How to defend a song that’s essentially an extended mother-in-law joke? It helps if the lyrics are actually pretty clever: “She thinks her advice is the Constitution,” grumbles K-Doe, “but if she would leave, that would be the solution.” “Mother-in-Law” was the first major success by R&B legend Allen Toussaint, and if you go by chart rankings (as we do here), it was also his biggest hit. But Toussaint wasn’t just a songwriter; he was (and still is) a producer too, and a piano player in the tradition of New Orleans greats Professor Longhair and Huey “Piano” Smith. And despite K-Doe’s flamboyant personality, the song is covered in Toussaint’s fingerprints – the second line rhythms, the blast of horns and above all, the syncopated piano that’s the backbone of the song’s indelible funkiness. The contrasting vocals, ping-ponging between K-Doe’s whiny drawl and Benny Spellman’s cavernous bass, is the song’s ace up the sleeve, one so effective that Toussaint would recycle it for K-Doe’s 1962 single, “A Certain Girl.” I’m still a little disappointed that this is how Toussaint is commemorated in the Hot 100 (not “Working in a Coalmine”? “Brickyard Blues”? Anything with Irma Thomas but especially the transcendent “Ruler of My Heart”?), but it has everything an iconic Toussaint song should have: understated swagger, an interlocking puzzle of ragtag sounds, and that unrelentingly funky piano. 8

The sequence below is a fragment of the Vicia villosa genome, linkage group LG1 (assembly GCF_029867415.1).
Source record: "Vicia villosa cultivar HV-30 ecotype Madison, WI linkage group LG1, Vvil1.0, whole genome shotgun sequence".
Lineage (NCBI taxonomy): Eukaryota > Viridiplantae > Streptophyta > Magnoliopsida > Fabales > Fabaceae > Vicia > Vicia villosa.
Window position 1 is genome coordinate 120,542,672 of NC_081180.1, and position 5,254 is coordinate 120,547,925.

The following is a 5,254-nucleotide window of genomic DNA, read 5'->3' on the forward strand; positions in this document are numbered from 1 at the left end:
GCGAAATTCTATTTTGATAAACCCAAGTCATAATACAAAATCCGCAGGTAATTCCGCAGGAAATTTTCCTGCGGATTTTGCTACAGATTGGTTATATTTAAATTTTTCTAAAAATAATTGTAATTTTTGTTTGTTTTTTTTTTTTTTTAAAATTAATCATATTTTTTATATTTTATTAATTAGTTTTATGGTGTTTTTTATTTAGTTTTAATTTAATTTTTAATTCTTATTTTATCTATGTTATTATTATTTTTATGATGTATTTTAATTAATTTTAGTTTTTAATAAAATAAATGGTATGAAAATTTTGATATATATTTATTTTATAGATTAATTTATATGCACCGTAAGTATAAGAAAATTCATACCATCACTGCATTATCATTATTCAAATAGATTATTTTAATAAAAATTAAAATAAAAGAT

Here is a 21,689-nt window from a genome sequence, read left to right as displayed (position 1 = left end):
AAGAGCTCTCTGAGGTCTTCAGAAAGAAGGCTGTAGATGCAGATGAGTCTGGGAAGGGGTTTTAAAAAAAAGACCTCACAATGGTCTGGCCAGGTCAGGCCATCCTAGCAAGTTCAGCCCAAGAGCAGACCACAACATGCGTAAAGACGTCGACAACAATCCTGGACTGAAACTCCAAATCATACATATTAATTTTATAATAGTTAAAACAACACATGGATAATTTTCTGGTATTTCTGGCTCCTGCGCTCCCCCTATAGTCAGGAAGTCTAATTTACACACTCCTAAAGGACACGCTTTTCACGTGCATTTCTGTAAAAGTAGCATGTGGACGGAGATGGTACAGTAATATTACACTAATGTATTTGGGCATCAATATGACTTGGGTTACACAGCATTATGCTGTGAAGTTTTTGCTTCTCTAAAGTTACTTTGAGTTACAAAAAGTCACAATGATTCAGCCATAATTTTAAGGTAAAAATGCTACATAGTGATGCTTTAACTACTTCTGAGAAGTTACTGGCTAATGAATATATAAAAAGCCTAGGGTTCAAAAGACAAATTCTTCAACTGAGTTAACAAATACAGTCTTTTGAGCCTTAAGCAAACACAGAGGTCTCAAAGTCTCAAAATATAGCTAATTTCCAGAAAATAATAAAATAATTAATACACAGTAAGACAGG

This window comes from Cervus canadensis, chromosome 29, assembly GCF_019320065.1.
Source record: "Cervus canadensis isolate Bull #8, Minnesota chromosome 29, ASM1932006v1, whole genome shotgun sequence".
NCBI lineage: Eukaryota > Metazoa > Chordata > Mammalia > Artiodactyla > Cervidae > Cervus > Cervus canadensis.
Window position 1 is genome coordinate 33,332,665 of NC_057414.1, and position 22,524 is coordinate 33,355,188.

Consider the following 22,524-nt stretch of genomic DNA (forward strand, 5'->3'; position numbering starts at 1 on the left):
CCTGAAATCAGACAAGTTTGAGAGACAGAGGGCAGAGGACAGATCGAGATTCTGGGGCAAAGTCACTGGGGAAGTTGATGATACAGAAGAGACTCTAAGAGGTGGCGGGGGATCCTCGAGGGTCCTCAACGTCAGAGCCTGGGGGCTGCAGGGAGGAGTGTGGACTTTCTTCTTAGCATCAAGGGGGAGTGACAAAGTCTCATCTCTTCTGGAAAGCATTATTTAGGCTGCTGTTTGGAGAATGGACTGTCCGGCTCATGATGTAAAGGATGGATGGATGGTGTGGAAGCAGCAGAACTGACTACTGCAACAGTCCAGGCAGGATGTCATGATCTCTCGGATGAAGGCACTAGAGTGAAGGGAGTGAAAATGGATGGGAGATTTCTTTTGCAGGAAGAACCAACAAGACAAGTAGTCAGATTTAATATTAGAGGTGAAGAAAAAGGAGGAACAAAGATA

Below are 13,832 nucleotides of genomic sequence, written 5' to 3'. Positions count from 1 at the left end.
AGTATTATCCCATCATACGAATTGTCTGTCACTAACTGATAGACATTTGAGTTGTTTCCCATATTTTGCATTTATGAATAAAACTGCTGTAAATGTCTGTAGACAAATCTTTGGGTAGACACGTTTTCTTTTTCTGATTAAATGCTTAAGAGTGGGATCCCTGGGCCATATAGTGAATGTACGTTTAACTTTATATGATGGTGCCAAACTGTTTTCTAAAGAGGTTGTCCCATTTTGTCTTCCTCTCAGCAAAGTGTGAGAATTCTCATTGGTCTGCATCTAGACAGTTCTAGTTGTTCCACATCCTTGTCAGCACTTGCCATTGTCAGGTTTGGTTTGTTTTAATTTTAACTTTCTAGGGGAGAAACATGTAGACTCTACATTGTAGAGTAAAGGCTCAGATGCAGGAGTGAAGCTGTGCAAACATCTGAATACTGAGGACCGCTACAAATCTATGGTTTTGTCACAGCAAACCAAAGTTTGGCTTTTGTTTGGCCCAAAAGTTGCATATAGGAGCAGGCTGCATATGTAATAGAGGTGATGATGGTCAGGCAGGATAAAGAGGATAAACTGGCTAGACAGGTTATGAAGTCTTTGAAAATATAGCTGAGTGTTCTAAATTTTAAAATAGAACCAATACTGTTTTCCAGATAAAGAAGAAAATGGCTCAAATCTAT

- Apologies for the sporadic updates. Things should be back to semi-daily status within a few weeks.
Hit #1 on May 22, 1961; total of 1 week at #1
50 of 969 #1’s reviewed; 5.16% through the Hot 100